Facebook’s in the News Again: This Time for Age Discrimination

Facebook’s in the News Again: This Time for Age Discrimination

Many employers have been happily leveraging Facebook’s detailed demographic data to target exclusively younger candidates in their job ads. The result? Once again, Facebook has found itself in the headlines for all the wrong reasons.

In this case, the company was the focus of an age discrimination lawsuit

These detailed data fields completely excluded older applicants. Facebook has reached a settlement, and the company will stop letting employers target ads focusing on younger candidates. The agreement is a victory for older workers—those who may never have known that technology was being used to discriminate against them.

Facebook’s rich data fields are now the source of their problems

Facebook’s extensive data collection is one of things we love about this application, but it’s the subsequent use of that data that has backfired on them. Facebook was permitting advertisers to direct ads only to those who fit certain demographic features. If an employer wanted to hire candidates under 40, Facebook would show the job posting only to those who fell within that range. Those whose profiles showed they were 40 and older were unaware the ad existed.

Advertisers microtargetus according to the data we provide

Think about it: Every time you fill out a field on social media, you’re helping advertisers “microtarget” you. The more information you provide, the more valuable your demographic profile—especially if you’re on the higher end of the scale in terms of earning range, education level, location and job title. The cumulative worth and mismanagement of these rich data fields are the reasons Facebook and other tech companies are finding themselves in hot water.

California is getting serious about information accountability

Mismanagement has brought the power of data to the attention of the public and Congress. Beginning in 2020, new privacy laws will go into effect. In the event of a data breach, for instance, consumers will be able to sue for up to $750 for each violation. The law also gives the attorney general the right to pursue companies for intentional violations of privacy.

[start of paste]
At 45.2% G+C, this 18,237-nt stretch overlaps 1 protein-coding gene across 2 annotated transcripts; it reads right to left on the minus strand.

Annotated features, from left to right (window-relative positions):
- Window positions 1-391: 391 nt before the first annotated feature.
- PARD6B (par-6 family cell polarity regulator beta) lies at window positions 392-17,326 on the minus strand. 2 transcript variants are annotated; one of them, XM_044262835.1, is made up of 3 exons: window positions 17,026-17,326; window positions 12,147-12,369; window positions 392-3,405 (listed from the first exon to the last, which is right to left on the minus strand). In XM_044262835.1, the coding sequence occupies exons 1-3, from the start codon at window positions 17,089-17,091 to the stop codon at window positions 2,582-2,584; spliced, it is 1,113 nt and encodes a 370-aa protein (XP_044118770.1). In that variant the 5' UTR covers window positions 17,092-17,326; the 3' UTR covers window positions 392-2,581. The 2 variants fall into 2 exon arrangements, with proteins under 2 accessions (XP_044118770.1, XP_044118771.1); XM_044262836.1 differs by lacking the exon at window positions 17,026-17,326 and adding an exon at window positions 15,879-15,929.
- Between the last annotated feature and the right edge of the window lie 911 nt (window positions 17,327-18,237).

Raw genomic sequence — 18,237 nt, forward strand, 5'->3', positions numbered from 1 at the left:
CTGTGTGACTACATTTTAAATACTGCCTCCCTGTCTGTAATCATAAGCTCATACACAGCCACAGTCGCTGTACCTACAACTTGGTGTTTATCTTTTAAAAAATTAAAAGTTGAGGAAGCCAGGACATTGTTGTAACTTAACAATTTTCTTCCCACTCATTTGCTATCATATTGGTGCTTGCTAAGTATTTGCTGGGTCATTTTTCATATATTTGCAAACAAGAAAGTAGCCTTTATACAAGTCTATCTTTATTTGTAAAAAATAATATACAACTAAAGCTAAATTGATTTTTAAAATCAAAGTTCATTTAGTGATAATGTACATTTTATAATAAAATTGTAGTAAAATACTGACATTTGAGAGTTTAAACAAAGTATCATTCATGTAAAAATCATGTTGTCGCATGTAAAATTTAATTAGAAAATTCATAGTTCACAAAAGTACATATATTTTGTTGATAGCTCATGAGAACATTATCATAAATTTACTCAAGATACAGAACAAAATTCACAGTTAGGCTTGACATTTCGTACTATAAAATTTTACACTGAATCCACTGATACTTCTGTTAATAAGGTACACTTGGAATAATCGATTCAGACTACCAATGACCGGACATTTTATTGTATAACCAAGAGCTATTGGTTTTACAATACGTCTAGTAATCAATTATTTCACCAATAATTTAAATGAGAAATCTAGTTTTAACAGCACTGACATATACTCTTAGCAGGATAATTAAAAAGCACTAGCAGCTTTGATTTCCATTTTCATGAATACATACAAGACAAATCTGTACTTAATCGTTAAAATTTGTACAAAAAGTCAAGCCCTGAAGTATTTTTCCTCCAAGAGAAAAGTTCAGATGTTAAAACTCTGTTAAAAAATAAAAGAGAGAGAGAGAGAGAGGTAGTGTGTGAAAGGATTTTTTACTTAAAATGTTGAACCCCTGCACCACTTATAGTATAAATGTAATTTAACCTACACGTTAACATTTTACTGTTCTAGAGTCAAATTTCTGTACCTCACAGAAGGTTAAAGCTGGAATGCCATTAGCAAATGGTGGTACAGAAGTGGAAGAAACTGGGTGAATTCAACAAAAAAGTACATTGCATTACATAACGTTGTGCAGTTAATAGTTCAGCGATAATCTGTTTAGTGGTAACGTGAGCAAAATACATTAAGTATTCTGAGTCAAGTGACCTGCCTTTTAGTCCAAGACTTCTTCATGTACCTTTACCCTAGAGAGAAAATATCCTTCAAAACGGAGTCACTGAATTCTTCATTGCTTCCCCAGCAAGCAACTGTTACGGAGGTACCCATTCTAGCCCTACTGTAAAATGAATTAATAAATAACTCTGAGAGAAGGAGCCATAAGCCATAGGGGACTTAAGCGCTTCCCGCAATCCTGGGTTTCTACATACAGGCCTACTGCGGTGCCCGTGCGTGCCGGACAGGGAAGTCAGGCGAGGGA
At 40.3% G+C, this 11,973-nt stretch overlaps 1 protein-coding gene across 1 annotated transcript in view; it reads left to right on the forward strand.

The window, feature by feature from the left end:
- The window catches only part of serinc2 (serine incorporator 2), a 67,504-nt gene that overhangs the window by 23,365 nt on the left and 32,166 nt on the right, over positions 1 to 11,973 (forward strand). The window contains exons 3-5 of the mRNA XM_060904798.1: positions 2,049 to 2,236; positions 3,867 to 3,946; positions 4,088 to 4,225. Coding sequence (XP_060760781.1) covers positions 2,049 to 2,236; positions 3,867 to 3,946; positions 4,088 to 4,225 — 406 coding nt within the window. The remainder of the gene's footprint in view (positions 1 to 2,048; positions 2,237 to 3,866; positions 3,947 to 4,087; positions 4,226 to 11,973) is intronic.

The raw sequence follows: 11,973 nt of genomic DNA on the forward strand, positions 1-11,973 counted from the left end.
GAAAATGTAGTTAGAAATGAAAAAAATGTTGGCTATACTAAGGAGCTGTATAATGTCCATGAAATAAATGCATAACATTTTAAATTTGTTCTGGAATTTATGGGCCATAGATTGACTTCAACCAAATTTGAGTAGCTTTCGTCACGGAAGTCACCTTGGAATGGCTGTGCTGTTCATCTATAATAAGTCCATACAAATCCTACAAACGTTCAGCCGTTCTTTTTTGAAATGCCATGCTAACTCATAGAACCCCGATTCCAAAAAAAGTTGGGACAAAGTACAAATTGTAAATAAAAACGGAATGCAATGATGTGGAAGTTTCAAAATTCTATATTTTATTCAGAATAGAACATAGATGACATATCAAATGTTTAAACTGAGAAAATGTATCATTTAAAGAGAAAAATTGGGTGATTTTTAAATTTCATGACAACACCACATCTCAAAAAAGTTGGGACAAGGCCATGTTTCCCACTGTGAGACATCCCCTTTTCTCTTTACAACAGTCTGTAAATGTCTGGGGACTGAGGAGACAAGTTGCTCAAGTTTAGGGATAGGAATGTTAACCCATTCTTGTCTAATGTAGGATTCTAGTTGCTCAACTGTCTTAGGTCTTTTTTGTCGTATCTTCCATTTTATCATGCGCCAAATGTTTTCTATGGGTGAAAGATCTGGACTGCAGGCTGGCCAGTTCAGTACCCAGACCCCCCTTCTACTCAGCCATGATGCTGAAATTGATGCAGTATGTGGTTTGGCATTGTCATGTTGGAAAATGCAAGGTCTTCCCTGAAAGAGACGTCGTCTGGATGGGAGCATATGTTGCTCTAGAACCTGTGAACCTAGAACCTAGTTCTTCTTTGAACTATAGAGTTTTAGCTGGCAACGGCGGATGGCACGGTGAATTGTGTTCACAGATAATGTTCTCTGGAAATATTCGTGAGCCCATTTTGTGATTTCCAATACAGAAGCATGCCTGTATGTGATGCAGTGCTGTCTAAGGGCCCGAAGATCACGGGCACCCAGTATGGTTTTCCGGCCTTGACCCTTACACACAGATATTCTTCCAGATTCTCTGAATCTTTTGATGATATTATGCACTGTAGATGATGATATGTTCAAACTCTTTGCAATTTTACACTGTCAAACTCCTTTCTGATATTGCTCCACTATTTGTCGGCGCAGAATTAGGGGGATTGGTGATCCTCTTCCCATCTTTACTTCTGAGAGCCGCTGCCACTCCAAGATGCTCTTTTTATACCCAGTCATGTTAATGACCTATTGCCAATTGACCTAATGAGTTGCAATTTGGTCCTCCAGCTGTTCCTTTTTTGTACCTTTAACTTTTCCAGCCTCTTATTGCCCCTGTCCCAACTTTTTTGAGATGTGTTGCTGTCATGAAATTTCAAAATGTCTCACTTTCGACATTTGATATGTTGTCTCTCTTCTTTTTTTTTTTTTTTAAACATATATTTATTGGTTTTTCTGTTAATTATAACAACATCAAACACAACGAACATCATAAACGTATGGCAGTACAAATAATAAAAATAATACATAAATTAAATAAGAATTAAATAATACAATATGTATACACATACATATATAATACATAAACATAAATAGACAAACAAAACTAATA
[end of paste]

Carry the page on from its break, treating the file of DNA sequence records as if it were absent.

The ADEA protects those 40 and older from discrimination

The federal Age Discrimination in Employment Act (ADEA) protects people ages 40 and older from discrimination in employment. “It’s crucial that microtargeting not be used to exclude groups that already face discrimination,” said Galen Sherwin, senior staff attorney at the American Civil Liberties Union (ACLU), one of the groups involved in the lawsuits. “We are pleased Facebook has agreed to take meaningful steps to ensure that discriminatory advertising practices are not given new life in the digital era, and we expect other tech companies to follow Facebook’s lead.”

Facebook: Ads prohibited from targeting by age, race, gender and sex

Facebook said it will build a new section on its site for companies that want to advertise for jobs and housing. In this section, companies will be prohibited from targeting ads by age, race, gender or any other legally protected characteristic. Facebook also agreed to permit the ACLU to monitor the site for three years to make sure that it fully implements the changes in the settlement. The investigative journalism website ProPublica, which was instrumental in revealing Facebook’s advertising practices, is reporting that Facebook also will pay the plaintiffs $5 million, which largely will be used to pay legal fees.

Data has become a huge business, and many believe it requires more stringent regulation. While Facebook has been the most visible company to be involved in data breaches, it’s not the only company that has been profiting from its sale. It’s the one that got caught.

Facebook CEO Sheryl Sandberg commits to doing more to prevent discrimination

“These changes mark an important step in our broader effort to prevent discrimination and promote fairness and inclusion on Facebook. But our work is far from over. We’re committed to doing more, and we look forward to engaging in serious consultation and work with key civil-rights groups, experts and policymakers to help us find the right path forward.”

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